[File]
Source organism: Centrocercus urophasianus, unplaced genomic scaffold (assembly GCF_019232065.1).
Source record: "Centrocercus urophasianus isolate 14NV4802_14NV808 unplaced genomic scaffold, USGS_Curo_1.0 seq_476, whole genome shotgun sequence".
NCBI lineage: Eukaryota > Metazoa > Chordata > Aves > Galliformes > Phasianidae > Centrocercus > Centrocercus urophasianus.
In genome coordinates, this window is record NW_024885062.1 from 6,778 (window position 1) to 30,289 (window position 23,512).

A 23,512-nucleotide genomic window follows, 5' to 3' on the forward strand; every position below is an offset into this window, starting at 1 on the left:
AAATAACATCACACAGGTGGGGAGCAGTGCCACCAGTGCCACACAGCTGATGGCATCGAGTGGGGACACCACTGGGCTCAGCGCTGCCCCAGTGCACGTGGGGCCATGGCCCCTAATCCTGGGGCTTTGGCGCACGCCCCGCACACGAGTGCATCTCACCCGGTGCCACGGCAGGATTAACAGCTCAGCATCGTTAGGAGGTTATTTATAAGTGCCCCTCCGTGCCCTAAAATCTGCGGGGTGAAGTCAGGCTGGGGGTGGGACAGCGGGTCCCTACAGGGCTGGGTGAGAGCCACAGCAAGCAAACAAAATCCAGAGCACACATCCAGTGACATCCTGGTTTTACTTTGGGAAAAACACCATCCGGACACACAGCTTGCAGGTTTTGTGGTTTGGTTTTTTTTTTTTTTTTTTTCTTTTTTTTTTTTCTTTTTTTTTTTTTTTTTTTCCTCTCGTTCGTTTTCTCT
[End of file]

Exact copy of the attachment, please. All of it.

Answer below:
Source organism: Centrocercus urophasianus, unplaced genomic scaffold (assembly GCF_019232065.1).
Source record: "Centrocercus urophasianus isolate 14NV4802_14NV808 unplaced genomic scaffold, USGS_Curo_1.0 seq_476, whole genome shotgun sequence".
NCBI lineage: Eukaryota > Metazoa > Chordata > Aves > Galliformes > Phasianidae > Centrocercus > Centrocercus urophasianus.
In genome coordinates, this window is record NW_024885062.1 from 6,778 (window position 1) to 30,289 (window position 23,512).

A 23,512-nucleotide genomic window follows, 5' to 3' on the forward strand; every position below is an offset into this window, starting at 1 on the left:
AAATAACATCACACAGGTGGGGAGCAGTGCCACCAGTGCCACACAGCTGATGGCATCGAGTGGGGACACCACTGGGCTCAGCGCTGCCCCAGTGCACGTGGGGCCATGGCCCCTAATCCTGGGGCTTTGGCGCACGCCCCGCACACGAGTGCATCTCACCCGGTGCCACGGCAGGATTAACAGCTCAGCATCGTTAGGAGGTTATTTATAAGTGCCCCTCCGTGCCCTAAAATCTGCGGGGTGAAGTCAGGCTGGGGGTGGGACAGCGGGTCCCTACAGGGCTGGGTGAGAGCCACAGCAAGCAAACAAAATCCAGAGCACACATCCAGTGACATCCTGGTTTTACTTTGGGAAAAACACCATCCGGACACACAGCTTGCAGGTTTTGTGGTTTGGTTTTTTTTTTTTTTTTTTTCTTTTTTTTTTTTCTTTTTTTTTTTTTTTTTTTCCTCTCGTTCGTTTTCTCT